Mercy, knowledge, & obedience trump our sacrifices

Prostitute washes Jesus' feet (biblepicturegallery.com)
Prostitute washes Jesus

When living the life of a Christian, it is easy to get wrapped up in the mindset of thinking that our works are what bring about our righteousness, or to think of ourselves as being better than other people who don’t perform the same rituals as us. We can also even go so far as thinking that it is okay for us to commit certain habitual sins we know are wrong as long as we do something religious for God (or so we tell ourselves) to counteract the wrong we do so God won’t be mad at us. I have at times been guilty of these faulty mindsets and we have several good examples in the Bible where God shows us that this is not what he really wants from us.

King Saul’s disobedience

Thus saith the LORD of hosts, I remember that which Amalek did to Israel, how he laid wait for him in the way, when he came up from Egypt.  Now go and smite Amalek, and utterly destroy all that they have, and spare them not; but slay both man and woman, infant and suckling, ox and sheep, camel and ass. …

But Saul and the people spared Agag, and the best of the sheep, and of the oxen, and of the fatlings, and the lambs, and all that was good, and would not utterly destroy them: but every thing that was vile and refuse, that they destroyed utterly. …

And Saul said unto Samuel, Yea, I have obeyed the voice of the LORD, and have gone the way which the LORD sent me, and have brought Agag the king of Amalek, and have utterly destroyed the Amalekites.  But the people took of the spoil, sheep and oxen, the chief of the things which should have been utterly destroyed, to sacrifice unto the LORD thy God in Gilgal.  And Samuel said, Hath the LORD as great delight in burnt offerings and sacrifices, as in obeying the voice of the LORD? Behold, to obey is better than sacrifice, and to hearken than the fat of rams.  For rebellion is as the sin of witchcraft, and stubbornness is as iniquity and idolatry. Because thou hast rejected the word of the LORD, he hath also rejected thee from being king. [1 Samuel 15:2-3, 9, 20-23]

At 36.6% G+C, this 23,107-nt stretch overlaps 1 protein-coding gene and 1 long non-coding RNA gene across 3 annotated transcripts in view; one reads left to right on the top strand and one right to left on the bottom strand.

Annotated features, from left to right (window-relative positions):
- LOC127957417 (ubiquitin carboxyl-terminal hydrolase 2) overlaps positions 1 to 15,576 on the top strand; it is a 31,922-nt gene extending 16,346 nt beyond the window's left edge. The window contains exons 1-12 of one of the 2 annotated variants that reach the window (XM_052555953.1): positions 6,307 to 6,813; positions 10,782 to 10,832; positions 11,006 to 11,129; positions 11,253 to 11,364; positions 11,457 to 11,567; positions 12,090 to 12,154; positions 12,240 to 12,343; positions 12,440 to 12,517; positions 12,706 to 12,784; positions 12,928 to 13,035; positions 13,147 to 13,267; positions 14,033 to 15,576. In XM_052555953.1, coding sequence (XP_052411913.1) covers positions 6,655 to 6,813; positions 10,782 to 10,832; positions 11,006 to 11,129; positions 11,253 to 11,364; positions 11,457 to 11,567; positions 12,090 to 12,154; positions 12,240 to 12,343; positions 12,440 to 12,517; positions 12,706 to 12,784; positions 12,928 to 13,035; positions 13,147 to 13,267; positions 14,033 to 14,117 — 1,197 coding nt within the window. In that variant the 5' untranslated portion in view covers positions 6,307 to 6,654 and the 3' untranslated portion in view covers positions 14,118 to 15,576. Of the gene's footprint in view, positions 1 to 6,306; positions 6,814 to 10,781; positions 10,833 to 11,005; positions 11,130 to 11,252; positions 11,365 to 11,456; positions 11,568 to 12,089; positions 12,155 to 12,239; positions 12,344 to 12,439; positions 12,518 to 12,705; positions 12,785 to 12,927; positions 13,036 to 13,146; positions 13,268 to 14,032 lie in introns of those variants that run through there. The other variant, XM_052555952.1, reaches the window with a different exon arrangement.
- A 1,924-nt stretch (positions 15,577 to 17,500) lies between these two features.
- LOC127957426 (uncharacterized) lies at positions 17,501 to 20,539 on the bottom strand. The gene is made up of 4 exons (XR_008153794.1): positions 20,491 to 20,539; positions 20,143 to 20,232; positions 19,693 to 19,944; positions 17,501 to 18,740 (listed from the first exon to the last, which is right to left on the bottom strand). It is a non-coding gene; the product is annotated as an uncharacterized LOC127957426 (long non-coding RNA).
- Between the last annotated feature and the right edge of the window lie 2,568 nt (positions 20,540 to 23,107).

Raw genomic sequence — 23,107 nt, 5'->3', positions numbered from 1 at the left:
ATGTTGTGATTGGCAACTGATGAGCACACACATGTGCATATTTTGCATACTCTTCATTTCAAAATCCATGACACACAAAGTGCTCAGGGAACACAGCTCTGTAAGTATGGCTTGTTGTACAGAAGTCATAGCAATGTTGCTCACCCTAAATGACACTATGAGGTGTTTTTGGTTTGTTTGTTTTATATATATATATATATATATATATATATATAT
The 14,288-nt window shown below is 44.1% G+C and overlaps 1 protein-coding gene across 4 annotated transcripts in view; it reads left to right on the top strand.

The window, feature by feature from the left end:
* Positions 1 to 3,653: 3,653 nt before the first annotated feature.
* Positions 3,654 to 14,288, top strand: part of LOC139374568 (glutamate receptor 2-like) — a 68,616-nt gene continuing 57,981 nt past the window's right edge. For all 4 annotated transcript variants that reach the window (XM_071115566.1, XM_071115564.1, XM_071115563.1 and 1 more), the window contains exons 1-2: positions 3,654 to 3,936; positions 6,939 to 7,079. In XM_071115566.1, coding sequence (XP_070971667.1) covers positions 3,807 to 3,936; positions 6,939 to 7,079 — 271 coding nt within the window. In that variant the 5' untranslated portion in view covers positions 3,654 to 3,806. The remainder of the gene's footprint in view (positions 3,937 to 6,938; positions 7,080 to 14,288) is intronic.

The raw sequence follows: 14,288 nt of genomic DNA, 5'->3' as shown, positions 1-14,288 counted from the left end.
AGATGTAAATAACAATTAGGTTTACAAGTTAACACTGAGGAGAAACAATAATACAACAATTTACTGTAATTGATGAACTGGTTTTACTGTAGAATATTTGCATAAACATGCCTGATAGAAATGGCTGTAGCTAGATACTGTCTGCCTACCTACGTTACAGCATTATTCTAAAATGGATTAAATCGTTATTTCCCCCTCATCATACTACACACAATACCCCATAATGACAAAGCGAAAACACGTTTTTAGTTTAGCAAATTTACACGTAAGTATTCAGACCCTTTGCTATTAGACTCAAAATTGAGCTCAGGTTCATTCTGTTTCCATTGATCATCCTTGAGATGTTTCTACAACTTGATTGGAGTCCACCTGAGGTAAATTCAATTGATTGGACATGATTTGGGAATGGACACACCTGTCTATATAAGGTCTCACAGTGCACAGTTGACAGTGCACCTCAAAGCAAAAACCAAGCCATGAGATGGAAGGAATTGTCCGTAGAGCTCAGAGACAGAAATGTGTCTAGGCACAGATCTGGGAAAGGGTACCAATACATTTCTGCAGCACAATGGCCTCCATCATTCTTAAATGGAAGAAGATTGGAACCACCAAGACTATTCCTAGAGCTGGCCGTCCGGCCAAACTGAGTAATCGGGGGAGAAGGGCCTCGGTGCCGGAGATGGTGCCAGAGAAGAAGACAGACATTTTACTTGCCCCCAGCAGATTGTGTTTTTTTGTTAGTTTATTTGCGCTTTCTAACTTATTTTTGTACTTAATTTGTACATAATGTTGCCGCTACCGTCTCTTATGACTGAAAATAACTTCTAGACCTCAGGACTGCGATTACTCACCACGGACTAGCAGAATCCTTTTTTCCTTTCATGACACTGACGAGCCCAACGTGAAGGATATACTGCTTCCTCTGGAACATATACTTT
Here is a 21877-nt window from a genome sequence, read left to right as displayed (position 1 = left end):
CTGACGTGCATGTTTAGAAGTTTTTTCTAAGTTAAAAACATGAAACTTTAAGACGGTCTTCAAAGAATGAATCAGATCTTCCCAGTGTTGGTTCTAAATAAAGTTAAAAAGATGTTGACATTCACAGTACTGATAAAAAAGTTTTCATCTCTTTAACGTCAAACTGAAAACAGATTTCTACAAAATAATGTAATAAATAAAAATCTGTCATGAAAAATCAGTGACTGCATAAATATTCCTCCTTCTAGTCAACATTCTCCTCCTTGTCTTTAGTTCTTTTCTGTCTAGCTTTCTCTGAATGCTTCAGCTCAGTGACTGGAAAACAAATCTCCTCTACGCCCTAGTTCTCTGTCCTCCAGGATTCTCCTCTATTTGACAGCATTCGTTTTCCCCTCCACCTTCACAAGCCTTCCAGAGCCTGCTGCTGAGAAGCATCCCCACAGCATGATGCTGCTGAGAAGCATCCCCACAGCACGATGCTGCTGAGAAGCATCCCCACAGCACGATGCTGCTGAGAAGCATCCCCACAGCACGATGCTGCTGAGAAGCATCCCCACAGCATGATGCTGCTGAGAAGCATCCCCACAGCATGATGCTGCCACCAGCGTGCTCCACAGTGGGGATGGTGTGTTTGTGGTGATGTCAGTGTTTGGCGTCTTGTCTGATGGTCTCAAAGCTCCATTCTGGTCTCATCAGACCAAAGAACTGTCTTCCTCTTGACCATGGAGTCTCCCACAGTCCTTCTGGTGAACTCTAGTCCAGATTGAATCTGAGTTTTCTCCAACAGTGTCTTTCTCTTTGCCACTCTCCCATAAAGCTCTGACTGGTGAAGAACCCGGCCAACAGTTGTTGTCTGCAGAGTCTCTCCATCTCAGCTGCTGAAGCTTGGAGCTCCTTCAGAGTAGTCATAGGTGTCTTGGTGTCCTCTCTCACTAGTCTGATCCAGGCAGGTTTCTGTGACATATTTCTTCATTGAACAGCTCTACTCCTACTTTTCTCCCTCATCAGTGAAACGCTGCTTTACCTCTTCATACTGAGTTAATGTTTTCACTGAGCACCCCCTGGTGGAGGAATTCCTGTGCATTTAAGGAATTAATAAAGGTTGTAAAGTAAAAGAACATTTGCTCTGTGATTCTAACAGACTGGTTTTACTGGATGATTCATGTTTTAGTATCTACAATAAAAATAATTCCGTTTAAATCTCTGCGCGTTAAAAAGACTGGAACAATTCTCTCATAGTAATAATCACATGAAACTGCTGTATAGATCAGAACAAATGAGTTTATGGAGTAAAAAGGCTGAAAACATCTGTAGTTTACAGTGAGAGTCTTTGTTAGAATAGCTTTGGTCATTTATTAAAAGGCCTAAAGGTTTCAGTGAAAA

God gave crystal clear instructions on what Saul was to do.  He was told to destroy everything and everyone in the Amalekite kingdom.  Instead, he and his followers saw the attack on Amalek as a way to selfishly enrich themselves, keeping all of the good stuff for themselves.  When confronted by Samuel about his disobedience, Saul tried to avoid responsibility for his actions by blaming it on what other people did and then thought he would make things right by saying he would sacrifice the best animals with a burnt offering to God. 

Samuel responded with his famous words that obedience is better than sacrifice.  Then he explained further with his cutting words that rebellion is like witchcraft and stubbornness is like idolatry.  How is rebellion like witchcraft?  Well, it seeks to have selfish, manipulative control over people and situations for self-glory, as witchcraft does.  Stubbornness against God, like idolatry, reflects the thought that says, “God, I don’t like the way you want it done, so I’m gonna do it the way I think you should want it to be done.”  In other words, we want God to conform to what we want instead of us conforming to what he wants.  If this is what God thinks about rebellion and stubbornness, then I’d say there is a lot of witchcraft and idolatry going on in churches.

I used to think harsh thoughts against Saul’s attitude in this situation until I thought about the times I purposely disobeyed God and then thought I would make it up to him later by saying an extra prayer during the week, or going to Wednesday night Bible study in addition to Sunday morning worship, or by giving extra money in the offering plate.  I’m sure many of you can relate, right?  Like the times we convince ourselves that we can go ahead and tell this “little white lie”, or that we can cuss this person out just this once because they deserve it, or that we can have this little extramarital tryst just this one time and then do something super-special for God later to make up for it and to get rid of our guilt.

And just think–the whole time God was telling me to keep my sacrifices of praise, offerings, special church services, and time because he would much rather have my continual obedience to his word.  I’m just glad we live under a different Testament than what King Saul had, where God can take away some of my rewards [see 1 Corinthians 3:13-15], but my kingship and priesthood are left intact.  Whew!

Israel plays the whore, but still performs temple rituals

I know Ephraim, and Israel is hot hid from me: for now, O Ephraim, thou committest whoredom, and Israel is defiled.  They will not frame their doings to turn unto their God: for the spirit of whoredoms is in the midst of them, and they have not known the LORD. …

O Ephraim, what shall I do unto thee? O Judah, what shall I do unto thee? for your goodness is as a morning cloud, and as the early dew it goeth away. …For I desired mercy, and not sacrifice; and the knowledge of God more than burnt offerings.  [Hosea 5:3-4; 6:4, 6]

At the time God sent out prophets like Hosea to rebuke Israel, the nation had intermarried and formed alliances with the pagan nations around them.  In the midst of their alliances, Israel adopted the pagan and sinful practices of their neighbors like lying, murder, stealing, adultery, and worshipping false gods.  And to add insult to injury, they still showed up at the temple for the sabbaths and other God-ordained holy days to give their burnt offerings to Jehovah.